BOISE, Idaho (AP) — The person who took an Idaho Fish and Game trailer from the agency’s headquarters dumped GPS wildlife tracking collars during the getaway across two states and left a trail leading to a remote Utah canyon, officials said Tuesday.
“He was like Johnny Appleseed, dropping stuff as he went along his route,” Fish and Game spokesman Evin Oneale said.
Authorities have identified a suspect but haven’t released his name. The trailer was being returned to Boise on Tuesday, Oneale said.
Oneale said the collars don’t transmit while in storage, but the process of dumping them out of the trailer apparently jostled loose magnets that caused some collars to activate. “Our biologists get these errant signals from collars that aren’t supposed to be out there, and they traced them back and found a box of collars,” Oneale said.
Collars were found east of Boise off Interstate 84 and in Mountain Home and then Jerome, he said. But the trail went cold from there, and the trailer was ultimately recovered by Utah authorities on Friday when someone reported spotting it in a canyon east of Logan.
The 14-foot (4.25-meter) white trailer with no Idaho Fish and Game markings, valued at $100,000 with contents, disappeared April 8 from Fish and Game headquarters in Boise where it had been temporarily parked in an unsecured lot. It’s normally stored at a secured facility, but that area is near the high-flowing Boise River and in danger of flooding.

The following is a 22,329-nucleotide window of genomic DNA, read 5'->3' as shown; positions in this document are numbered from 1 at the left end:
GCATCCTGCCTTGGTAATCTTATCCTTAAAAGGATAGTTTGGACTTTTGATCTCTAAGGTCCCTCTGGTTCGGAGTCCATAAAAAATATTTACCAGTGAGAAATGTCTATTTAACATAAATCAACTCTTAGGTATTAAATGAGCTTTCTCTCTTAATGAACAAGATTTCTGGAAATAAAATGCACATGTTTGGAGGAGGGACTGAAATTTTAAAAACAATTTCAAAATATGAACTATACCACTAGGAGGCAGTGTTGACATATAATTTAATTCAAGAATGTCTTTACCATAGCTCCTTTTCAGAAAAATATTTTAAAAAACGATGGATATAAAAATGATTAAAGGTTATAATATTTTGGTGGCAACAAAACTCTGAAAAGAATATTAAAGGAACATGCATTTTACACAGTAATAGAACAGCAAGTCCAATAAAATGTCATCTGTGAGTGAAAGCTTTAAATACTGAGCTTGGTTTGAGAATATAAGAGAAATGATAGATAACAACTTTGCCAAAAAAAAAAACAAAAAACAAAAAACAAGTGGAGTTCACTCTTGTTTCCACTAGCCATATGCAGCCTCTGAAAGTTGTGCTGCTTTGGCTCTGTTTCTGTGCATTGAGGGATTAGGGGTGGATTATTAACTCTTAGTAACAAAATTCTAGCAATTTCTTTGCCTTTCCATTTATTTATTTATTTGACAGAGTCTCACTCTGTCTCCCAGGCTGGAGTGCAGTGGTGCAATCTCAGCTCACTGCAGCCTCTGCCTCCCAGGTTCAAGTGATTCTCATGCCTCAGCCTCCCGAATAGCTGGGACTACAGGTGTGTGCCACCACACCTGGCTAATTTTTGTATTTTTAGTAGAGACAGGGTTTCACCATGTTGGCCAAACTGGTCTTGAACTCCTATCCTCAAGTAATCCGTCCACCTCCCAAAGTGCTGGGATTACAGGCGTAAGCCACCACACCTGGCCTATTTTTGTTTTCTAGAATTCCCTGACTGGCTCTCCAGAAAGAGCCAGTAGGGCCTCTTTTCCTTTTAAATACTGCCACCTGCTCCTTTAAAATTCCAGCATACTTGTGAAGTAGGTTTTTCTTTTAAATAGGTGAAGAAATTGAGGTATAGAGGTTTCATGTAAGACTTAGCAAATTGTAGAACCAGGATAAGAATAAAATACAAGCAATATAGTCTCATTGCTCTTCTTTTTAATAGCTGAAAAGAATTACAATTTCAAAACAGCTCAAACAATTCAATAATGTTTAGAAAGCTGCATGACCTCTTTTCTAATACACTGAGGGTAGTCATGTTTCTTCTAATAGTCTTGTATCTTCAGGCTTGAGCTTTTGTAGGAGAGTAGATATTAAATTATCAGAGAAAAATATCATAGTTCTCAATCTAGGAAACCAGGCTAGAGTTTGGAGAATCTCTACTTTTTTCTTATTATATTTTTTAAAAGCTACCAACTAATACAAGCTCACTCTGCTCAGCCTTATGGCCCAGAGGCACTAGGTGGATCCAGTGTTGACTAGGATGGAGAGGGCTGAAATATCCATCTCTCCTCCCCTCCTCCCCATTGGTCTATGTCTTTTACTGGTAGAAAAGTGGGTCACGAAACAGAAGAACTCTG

Besides several dozen collars ranging in value from $500 to $2,000, the trailer also contained 100-foot-long nets used to capture deer and elk. It also contained tranquilizer dart guns and ear tag supplies.
Oneale said most of the items appeared to still be in the trailer but officials will have to do an inventory to see if anything is missing. He said he didn’t have information about whether the dart guns remained.
Oneale said Fish and Game’s capturing operations weren’t hindered because that takes place in the fall.
He said officials are considering putting Idaho Fish and Game markings on the trailer to make it easy to identify if stolen again.